Deacon, Katko debate demands attention for right reasons
/ The Daily Orange
With the seemingly endless hype of the presidential debates, it is important to remember the effect local politics can have on both our own community and the country as a whole. Colleen Deacon and Rep. John Katko (R-N.Y.) will meet this week for their second of three debates during their campaigns for the House of Representatives seat for New York’s 24th congressional district.
These debates are make-or-break for Deacon, as increasing public recognition of her campaign is something she has struggled with throughout the election. Katko simply needs to appear knowledgeable and connected to the district, as his incumbency represents a significant advantage, especially in smaller races such as this one, where alternative candidates are less likely to be known.
In the first debate, Deacon and Katko discussed issues including infrastructure spending, the Islamic State group and campaign finance reform. While neither candidate is above the usual political spin, the TV studio setup of the debate forced them to respond directly to the questions, rather than resort to one-liners about one another. This straightforward question-and-answer format should continue in the final two debates.
Both candidates frequently stumbled over their words in the first debate and struggled to appear as polished on camera as the professional politicians we are used to seeing. But their imperfect nature lends an authenticity that can improve both candidates’ credentials as a voice for central New York.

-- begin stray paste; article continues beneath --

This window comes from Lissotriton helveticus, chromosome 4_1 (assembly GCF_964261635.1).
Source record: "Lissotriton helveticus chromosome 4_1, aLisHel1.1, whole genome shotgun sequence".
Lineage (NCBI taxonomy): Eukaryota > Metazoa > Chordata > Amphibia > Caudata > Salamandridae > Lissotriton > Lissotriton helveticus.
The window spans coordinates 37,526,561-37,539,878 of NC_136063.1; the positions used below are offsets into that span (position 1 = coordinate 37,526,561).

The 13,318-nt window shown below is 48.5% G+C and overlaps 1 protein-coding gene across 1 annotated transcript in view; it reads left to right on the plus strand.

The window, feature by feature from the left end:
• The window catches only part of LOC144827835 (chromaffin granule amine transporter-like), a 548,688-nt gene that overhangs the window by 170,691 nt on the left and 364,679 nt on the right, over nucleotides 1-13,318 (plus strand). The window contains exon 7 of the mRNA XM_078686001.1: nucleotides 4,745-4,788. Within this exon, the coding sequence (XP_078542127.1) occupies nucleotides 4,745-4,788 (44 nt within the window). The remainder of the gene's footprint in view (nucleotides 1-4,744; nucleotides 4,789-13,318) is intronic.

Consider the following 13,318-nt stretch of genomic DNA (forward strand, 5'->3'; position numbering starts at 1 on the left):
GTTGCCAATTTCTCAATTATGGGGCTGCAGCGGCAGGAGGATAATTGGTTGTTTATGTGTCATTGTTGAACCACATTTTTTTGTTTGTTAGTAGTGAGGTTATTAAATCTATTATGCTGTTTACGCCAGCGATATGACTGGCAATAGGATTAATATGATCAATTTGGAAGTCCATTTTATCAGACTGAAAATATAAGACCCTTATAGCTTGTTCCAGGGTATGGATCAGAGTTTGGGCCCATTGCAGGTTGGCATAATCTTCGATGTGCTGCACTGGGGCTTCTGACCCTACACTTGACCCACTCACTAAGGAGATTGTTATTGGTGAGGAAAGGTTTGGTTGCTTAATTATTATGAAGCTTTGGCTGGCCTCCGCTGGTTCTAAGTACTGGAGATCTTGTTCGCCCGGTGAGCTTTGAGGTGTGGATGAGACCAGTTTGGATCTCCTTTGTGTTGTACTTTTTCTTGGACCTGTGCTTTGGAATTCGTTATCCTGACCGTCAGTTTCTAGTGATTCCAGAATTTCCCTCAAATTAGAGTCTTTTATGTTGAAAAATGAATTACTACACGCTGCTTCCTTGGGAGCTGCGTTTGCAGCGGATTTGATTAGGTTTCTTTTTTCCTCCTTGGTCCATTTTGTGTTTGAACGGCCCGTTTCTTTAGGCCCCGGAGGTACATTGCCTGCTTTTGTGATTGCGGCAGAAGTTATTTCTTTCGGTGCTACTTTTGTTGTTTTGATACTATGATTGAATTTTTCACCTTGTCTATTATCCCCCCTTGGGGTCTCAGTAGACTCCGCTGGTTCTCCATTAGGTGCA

Barring significant blunders by either Deacon or Katko, it is unlikely these debates will have any overwhelming impact on the election. But they do offer a chance for both candidates to increase their visibility with voters and to explain their platform and policies in a more direct manner than political ads.
Yes, these debates aren’t as exciting as their presidential counterparts. There will be no “Saturday Night Live” spoof of a Deacon-Katko debate, no Twitter live-stream or real-time fact checking. Voters are not going to tune in expecting a knock-down-drag-out like the presidential debates, and there is little in the way of media “hype.” But that doesn’t discount the debates’ value and importance.
Voters should watch these debates not because they’re entertaining, but because they offer substantive exchanges between two candidates in our important moderate district. How voters choose on Nov. 8 should be based on the policies of these two candidates and which one voters feel can more effectively govern. These debates offer the perfect opportunity to learn just that.
Cole Jermyn is a sophomore environmental resource engineering major at SUNY-ESF. He can be reached at email@example.com and followed on Twitter @Cjermyn8.
Published on November 1, 2016 at 11:16 pm